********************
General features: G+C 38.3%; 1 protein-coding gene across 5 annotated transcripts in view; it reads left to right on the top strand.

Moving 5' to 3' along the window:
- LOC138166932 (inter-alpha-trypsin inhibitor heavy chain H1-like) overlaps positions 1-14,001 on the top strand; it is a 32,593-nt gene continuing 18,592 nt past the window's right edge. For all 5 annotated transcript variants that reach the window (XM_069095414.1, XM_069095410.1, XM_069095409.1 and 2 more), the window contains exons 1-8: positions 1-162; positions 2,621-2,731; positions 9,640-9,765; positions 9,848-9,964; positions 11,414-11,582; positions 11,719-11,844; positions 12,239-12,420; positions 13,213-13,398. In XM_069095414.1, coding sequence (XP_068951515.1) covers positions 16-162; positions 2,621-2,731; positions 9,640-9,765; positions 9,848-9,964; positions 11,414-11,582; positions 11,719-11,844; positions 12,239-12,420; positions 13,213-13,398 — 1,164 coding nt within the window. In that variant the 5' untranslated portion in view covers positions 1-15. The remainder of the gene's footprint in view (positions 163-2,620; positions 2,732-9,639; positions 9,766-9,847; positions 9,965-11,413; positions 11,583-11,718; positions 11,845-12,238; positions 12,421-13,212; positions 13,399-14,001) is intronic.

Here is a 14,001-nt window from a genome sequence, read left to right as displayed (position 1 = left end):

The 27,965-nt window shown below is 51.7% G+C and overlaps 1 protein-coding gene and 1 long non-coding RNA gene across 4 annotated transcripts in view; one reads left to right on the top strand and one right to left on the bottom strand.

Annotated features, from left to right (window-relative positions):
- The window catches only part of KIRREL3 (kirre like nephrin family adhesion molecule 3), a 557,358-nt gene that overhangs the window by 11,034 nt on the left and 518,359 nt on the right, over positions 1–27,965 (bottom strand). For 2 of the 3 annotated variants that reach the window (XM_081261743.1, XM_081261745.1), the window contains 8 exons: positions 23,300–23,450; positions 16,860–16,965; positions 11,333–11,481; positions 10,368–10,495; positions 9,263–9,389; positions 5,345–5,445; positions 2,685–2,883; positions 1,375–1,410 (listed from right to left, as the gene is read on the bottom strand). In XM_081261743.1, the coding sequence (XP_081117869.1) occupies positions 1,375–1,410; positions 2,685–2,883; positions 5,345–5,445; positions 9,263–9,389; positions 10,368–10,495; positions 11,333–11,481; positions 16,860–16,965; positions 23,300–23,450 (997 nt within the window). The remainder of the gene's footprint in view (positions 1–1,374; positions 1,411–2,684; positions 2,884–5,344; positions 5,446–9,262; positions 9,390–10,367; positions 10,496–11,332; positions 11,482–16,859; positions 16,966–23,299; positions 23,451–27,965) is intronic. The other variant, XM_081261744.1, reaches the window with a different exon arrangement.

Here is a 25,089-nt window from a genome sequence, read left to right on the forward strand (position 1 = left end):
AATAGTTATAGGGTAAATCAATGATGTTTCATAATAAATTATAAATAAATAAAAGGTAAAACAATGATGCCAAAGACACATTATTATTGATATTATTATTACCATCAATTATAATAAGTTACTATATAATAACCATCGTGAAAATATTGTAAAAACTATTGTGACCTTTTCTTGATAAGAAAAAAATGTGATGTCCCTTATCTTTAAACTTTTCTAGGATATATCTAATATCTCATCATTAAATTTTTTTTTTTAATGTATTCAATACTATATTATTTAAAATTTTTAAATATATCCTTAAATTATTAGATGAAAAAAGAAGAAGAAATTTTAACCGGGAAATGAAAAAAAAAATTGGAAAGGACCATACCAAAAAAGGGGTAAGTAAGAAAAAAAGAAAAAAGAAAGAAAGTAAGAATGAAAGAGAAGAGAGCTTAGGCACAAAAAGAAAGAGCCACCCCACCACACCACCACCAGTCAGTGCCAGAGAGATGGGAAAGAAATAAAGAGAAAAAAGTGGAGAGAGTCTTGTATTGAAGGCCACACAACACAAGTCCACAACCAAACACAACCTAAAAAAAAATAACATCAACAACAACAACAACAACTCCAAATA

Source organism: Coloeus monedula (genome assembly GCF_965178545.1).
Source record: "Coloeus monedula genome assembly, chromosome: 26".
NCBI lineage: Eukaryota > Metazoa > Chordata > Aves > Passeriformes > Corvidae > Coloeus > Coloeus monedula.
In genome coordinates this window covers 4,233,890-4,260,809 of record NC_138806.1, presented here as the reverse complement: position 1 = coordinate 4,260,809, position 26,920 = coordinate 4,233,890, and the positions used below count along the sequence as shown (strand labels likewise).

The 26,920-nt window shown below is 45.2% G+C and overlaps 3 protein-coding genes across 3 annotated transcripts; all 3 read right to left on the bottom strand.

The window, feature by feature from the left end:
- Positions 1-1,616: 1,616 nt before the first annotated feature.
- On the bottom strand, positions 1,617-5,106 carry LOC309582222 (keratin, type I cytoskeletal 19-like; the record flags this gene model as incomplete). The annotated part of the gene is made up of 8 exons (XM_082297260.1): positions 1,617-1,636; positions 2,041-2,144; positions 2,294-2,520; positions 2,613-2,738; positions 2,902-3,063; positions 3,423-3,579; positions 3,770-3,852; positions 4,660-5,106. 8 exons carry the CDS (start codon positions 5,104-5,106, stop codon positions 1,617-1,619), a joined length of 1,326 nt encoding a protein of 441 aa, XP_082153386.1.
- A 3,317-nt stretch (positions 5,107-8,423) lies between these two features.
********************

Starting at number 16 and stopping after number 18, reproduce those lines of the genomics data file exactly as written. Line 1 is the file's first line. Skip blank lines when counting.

- Positions 1-1,616: 1,616 nt before the first annotated feature.
- On the bottom strand, positions 1,617-5,106 carry LOC309582222 (keratin, type I cytoskeletal 19-like; the record flags this gene model as incomplete). The annotated part of the gene is made up of 8 exons (XM_082297260.1): positions 1,617-1,636; positions 2,041-2,144; positions 2,294-2,520; positions 2,613-2,738; positions 2,902-3,063; positions 3,423-3,579; positions 3,770-3,852; positions 4,660-5,106. 8 exons carry the CDS (start codon positions 5,104-5,106, stop codon positions 1,617-1,619), a joined length of 1,326 nt encoding a protein of 441 aa, XP_082153386.1.
- A 3,317-nt stretch (positions 5,107-8,423) lies between these two features.